Alcohol is often cited to be a common cause of cardiomyopathy and heart failure. However, in most available population-based studies, a modest-to-moderate alcohol consumption has been associated with favorable effects on the cardiovascular system, including a lowered risk of heart failure, compared with no alcohol consumption. Available genetic epidemiological data have not supported a causal association between alcohol consumption and heart failure risk, suggesting that alcohol may not be a common cause of heart failure in the community. Data linking alcohol intake with cardiomyopathy risk are sparse, and the concept of alcoholic cardiomyopathy stems mainly from case series of selected patients with dilated cardiomyopathy, where a large proportion reported a history of excessive alcohol intake. This state-of-the-art paper addresses the current knowledge of the epidemiology of alcoholic cardiomyopathy and the role of alcohol intake in patients with non-alcohol-related heart failure. It also offers directions to future research in the area. The review questions the validity of current clinical teaching in the area. It is not well known how much alcohol is needed to cause disease, and the epidemiological pathways linking alcohol consumption to cardiomyopathy and heart failure are not well understood. Until more evidence becomes available, caution is warranted before labeling patients as having alcoholic cardiomyopathy due to a risk of neglecting other contributors, such as genetic causes of cardiomyopathy. In non-alcohol-related heart failure, it is unknown whether total abstinence is improving outcomes (compared with moderate drinking). Ideally, randomized clinical trials are needed to answer this question.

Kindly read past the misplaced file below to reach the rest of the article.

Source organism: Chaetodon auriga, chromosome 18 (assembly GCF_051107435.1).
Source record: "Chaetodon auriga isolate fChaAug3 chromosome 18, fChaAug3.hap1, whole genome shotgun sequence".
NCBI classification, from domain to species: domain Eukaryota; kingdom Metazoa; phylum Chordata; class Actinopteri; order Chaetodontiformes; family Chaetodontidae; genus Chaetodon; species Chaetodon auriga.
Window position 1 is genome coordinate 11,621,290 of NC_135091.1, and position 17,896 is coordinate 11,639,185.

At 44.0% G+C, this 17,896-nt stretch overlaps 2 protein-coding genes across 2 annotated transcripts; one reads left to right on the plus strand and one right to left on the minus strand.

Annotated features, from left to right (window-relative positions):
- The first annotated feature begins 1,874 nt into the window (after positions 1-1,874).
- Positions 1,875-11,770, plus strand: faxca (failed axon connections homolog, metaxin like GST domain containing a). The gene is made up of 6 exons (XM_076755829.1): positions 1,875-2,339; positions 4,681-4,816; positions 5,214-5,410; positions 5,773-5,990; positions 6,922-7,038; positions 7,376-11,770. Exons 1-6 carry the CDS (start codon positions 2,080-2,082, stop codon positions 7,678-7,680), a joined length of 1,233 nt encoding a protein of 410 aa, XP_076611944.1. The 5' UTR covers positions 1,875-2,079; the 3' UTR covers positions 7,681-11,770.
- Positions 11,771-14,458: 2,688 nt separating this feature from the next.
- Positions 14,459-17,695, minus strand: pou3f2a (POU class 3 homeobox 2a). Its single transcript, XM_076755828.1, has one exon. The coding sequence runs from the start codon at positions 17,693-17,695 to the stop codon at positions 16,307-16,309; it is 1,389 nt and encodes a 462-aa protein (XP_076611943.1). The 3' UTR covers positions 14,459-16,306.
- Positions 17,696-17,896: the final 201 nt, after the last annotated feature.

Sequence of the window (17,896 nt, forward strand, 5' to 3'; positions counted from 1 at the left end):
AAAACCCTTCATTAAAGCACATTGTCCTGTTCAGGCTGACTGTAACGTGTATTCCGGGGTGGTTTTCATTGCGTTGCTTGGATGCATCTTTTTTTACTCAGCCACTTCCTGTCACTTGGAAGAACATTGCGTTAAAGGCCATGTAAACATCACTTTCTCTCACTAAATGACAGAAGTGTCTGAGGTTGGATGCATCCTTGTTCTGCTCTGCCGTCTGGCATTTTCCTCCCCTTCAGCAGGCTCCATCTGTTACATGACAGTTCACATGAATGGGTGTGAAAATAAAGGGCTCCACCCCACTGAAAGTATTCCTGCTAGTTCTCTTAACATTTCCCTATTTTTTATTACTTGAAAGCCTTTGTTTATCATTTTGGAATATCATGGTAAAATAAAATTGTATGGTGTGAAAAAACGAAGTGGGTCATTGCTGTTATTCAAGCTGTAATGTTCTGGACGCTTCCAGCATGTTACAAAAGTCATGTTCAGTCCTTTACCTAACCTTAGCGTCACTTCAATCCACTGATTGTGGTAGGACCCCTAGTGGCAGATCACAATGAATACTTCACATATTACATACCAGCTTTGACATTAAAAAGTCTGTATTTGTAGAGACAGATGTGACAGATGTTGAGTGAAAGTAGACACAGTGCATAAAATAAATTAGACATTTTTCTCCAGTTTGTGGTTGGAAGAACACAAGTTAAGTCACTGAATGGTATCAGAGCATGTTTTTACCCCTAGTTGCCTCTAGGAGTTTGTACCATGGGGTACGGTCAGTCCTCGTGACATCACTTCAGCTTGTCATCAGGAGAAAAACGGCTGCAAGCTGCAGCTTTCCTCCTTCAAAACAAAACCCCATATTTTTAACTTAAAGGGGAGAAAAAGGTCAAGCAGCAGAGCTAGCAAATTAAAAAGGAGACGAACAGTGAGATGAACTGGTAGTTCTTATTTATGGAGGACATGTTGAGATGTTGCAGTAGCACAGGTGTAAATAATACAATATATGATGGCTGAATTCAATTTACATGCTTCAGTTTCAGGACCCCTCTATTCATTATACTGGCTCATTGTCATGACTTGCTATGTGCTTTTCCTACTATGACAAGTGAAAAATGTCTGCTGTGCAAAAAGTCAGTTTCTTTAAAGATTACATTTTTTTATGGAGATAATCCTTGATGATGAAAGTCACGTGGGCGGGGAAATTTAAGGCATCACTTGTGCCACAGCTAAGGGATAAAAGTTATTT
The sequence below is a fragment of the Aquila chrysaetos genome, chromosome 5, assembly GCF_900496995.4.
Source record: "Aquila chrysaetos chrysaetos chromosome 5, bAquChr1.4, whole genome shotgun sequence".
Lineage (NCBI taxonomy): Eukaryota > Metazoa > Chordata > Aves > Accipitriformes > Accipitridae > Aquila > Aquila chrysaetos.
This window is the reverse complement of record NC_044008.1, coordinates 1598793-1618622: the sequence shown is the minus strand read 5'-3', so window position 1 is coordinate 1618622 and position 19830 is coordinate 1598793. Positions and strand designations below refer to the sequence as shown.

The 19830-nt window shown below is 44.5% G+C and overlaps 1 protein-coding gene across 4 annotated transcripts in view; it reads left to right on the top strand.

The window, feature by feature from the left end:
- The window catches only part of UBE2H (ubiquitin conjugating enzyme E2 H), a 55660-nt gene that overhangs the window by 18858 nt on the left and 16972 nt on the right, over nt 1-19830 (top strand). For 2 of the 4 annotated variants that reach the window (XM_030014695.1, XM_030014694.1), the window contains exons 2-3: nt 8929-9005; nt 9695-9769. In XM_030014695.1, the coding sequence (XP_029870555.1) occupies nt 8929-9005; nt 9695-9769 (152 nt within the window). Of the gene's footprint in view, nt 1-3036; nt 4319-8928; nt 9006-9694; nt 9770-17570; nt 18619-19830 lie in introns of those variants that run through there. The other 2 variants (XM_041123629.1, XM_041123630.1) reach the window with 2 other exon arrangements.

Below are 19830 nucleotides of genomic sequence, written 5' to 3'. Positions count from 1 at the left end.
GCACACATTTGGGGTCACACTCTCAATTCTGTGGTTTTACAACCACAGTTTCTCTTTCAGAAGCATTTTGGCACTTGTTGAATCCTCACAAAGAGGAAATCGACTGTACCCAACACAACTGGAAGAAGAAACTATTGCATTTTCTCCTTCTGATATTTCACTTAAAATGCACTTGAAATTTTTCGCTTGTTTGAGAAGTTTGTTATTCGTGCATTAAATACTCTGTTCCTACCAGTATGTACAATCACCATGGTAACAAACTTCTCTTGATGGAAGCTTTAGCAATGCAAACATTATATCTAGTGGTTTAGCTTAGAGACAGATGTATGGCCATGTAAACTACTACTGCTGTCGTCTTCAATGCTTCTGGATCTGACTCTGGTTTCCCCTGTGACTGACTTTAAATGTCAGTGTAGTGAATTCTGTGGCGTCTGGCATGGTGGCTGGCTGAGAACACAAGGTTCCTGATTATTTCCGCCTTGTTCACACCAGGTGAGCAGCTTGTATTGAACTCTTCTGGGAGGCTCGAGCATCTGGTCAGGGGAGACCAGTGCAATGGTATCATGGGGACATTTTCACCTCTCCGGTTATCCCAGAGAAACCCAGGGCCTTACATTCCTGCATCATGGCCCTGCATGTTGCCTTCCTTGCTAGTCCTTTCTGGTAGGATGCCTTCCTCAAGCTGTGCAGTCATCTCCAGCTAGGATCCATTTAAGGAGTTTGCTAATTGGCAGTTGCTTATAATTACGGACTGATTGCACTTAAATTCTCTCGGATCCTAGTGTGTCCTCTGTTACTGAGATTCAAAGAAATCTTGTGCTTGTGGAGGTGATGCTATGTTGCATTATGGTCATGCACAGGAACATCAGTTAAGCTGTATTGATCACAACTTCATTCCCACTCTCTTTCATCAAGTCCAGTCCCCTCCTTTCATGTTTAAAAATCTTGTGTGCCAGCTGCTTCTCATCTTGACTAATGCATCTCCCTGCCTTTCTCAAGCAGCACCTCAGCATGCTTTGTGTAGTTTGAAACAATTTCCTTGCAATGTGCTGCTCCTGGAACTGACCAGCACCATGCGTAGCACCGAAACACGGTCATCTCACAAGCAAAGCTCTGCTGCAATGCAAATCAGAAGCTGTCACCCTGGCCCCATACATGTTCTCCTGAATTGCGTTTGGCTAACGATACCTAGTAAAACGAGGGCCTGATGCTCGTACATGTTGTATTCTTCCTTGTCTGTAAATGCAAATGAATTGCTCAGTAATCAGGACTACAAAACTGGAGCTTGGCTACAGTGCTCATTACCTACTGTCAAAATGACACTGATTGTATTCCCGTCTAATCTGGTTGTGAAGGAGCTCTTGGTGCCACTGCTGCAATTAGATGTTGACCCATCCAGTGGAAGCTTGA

23 November 2022 In Cardiovascular System

BACKGROUND: Studies evaluating alcohol consumption and cardiovascular diseases have shown inconsistent results. METHODS: We performed a systematic review of peer-reviewed publications from an extensive query of Ovid MEDLINE, Ovid Embase, Ovid Cochrane Database of Systematic Reviews, Scopus, and Web of Science from database inception to March 2022 for all studies that reported the association between alcohol consumption in terms of quantity (daily or weekly amounts) and type of beverage (wine, beer or spirit) and cardiovascular disease events.

RESULTS: The study population included a total of 1,579,435 individuals based on 56 cohorts from several countries. We found that moderate wine consumption defined as 1-4 drinks per week was associated with a reduction in risk for cardiovascular mortality when compared with beer or spirits. However, higher risk for cardiovascular disease mortality was typically seen with heavier daily or weekly alcohol consumption across all types of beverages.

CONCLUSIONS: It is possible that the observational studies may overestimate the benefits of alcohol for cardiovascular disease outcomes. Although moderate wine consumption is probably associated with low cardiovascular disease events, there are many confounding factors, in particular, lifestyle, genetic, and socioeconomic associations with wine drinking, which likely explain much of the association with wine and reduced cardiovascular disease events. Further prospective study of alcohol and all-cause mortality, including cancer, is needed.